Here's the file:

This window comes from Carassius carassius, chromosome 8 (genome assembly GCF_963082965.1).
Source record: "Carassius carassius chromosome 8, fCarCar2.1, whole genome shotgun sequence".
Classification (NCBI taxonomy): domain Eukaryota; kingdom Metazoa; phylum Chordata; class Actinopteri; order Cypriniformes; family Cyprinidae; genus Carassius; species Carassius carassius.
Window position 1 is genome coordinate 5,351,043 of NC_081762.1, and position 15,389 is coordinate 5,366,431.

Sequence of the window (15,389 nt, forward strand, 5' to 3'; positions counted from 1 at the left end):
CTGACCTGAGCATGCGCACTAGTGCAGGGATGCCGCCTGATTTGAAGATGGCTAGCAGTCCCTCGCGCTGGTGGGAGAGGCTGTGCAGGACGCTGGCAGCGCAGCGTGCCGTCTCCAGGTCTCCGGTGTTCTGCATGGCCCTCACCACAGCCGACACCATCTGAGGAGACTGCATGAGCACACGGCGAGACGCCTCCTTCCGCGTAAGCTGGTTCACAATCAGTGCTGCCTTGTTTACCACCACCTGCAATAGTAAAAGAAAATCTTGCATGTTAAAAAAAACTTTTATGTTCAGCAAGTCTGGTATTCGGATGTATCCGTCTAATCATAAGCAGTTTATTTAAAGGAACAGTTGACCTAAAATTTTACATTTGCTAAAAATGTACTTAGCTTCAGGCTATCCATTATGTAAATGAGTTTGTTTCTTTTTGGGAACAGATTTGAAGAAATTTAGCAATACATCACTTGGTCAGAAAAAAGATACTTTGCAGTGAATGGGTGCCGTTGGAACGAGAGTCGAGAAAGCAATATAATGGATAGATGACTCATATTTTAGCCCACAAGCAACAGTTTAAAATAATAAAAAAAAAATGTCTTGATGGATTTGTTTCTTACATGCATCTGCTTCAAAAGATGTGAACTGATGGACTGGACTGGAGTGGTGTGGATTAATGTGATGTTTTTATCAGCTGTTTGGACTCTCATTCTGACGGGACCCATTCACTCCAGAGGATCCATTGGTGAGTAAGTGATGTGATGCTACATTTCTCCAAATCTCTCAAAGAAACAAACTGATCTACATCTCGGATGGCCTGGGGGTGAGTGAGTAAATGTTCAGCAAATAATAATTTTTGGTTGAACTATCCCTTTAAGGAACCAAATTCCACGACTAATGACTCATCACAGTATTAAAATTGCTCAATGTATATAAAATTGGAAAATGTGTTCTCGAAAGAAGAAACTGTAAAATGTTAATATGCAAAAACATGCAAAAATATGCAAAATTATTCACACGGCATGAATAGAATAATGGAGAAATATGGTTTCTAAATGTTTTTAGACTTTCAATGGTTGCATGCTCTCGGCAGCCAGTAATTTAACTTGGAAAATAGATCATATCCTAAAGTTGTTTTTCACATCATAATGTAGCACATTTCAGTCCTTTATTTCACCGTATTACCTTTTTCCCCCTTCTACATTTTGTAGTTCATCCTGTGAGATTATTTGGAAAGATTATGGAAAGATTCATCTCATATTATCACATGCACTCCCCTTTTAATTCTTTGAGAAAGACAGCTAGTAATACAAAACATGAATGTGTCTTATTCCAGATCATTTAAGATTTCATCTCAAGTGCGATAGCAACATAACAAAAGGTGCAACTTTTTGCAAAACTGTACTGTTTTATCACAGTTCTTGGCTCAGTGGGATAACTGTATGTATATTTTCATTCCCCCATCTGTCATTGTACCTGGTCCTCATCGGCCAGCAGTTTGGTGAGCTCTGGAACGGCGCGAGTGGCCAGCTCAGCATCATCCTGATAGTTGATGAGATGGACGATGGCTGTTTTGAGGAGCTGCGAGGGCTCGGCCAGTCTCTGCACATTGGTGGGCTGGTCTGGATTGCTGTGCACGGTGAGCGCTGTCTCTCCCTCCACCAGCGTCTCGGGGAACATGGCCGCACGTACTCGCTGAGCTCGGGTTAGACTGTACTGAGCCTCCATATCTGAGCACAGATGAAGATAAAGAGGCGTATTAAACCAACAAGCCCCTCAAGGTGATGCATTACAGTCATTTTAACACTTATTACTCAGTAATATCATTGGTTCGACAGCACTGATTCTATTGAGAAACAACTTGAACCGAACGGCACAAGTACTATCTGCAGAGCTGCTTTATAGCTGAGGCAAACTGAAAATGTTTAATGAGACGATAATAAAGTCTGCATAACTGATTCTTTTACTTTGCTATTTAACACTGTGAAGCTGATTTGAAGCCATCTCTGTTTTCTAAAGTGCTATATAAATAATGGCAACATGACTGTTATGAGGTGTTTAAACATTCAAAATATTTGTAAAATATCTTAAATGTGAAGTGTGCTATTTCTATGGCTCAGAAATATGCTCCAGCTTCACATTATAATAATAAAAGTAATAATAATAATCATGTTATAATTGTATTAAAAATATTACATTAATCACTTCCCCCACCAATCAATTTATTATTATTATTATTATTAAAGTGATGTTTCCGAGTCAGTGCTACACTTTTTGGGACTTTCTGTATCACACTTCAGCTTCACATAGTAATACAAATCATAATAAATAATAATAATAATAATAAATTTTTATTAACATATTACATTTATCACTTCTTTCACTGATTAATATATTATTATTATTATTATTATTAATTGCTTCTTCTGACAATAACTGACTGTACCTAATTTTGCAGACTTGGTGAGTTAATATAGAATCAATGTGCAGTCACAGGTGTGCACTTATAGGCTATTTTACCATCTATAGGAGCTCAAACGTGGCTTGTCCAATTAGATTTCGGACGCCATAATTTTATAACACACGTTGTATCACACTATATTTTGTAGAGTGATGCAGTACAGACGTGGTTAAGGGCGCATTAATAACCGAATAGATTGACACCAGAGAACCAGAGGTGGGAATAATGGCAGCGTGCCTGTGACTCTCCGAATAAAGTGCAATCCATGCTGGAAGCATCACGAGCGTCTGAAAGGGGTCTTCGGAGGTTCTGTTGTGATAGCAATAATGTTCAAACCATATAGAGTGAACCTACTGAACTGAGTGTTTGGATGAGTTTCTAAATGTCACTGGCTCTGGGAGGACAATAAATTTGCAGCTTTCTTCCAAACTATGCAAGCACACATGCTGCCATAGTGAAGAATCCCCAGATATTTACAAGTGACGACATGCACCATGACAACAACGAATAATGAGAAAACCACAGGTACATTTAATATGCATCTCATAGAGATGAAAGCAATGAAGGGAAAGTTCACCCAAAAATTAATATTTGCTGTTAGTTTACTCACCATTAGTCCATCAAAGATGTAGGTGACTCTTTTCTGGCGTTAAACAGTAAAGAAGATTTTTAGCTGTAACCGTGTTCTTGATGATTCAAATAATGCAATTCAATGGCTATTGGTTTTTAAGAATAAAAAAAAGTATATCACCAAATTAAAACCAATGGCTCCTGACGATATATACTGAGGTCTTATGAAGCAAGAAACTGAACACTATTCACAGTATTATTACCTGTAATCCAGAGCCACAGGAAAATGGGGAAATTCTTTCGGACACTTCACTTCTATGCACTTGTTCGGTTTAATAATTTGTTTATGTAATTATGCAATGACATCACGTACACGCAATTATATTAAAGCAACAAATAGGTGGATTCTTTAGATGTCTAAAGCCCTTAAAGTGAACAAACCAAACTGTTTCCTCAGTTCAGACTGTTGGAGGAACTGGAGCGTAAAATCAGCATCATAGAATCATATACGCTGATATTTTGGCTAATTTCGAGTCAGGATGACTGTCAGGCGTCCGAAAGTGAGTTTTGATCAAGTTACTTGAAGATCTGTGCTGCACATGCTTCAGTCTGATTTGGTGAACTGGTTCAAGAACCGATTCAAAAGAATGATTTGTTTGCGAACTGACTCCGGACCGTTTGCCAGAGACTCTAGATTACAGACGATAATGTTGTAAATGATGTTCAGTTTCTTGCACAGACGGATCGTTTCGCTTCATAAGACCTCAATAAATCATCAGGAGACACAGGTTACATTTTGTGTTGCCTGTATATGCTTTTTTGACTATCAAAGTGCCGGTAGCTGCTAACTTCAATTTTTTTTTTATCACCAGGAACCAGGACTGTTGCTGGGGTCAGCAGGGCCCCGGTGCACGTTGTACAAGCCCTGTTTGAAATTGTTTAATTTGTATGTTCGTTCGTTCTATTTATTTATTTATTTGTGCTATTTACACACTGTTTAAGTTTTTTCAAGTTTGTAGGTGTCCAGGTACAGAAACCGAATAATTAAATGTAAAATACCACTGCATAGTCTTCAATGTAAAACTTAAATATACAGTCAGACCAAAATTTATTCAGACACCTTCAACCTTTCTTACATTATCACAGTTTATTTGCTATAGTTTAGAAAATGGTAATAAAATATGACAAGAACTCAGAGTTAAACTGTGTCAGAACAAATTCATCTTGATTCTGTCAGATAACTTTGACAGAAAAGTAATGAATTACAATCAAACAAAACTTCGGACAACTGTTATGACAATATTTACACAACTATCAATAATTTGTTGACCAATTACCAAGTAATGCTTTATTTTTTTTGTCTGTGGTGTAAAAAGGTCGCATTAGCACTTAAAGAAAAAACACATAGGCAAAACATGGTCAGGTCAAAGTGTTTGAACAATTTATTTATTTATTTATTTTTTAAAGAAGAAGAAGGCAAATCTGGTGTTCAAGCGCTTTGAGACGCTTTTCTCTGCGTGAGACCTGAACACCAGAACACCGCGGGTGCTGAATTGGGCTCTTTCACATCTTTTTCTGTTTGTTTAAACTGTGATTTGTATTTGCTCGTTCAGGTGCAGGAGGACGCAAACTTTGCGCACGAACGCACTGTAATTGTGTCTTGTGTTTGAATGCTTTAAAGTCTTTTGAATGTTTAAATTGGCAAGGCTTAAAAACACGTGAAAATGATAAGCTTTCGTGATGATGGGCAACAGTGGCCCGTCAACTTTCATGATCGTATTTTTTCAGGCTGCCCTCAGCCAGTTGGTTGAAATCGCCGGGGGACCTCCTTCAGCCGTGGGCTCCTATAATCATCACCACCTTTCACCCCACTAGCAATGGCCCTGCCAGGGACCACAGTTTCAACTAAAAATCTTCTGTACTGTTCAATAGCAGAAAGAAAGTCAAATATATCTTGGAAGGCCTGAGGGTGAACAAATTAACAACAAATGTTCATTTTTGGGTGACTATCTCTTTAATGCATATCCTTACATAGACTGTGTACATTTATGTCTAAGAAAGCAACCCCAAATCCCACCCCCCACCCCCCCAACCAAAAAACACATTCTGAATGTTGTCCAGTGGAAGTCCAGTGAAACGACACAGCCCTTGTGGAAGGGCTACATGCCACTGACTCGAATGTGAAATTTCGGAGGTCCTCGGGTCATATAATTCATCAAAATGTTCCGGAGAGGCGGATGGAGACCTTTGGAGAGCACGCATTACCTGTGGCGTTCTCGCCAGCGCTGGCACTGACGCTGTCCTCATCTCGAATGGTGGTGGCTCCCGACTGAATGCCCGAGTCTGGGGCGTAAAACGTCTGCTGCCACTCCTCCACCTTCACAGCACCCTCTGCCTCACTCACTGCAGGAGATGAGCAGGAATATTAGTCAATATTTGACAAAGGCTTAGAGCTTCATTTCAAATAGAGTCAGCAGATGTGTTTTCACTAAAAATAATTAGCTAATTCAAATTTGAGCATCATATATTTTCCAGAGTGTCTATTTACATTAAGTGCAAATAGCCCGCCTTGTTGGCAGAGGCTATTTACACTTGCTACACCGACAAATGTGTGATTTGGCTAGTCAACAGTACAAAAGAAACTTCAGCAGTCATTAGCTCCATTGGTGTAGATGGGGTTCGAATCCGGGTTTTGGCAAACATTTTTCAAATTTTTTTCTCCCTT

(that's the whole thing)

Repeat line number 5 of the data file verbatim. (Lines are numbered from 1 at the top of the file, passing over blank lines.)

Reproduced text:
Sequence of the window (15,389 nt, forward strand, 5' to 3'; positions counted from 1 at the left end):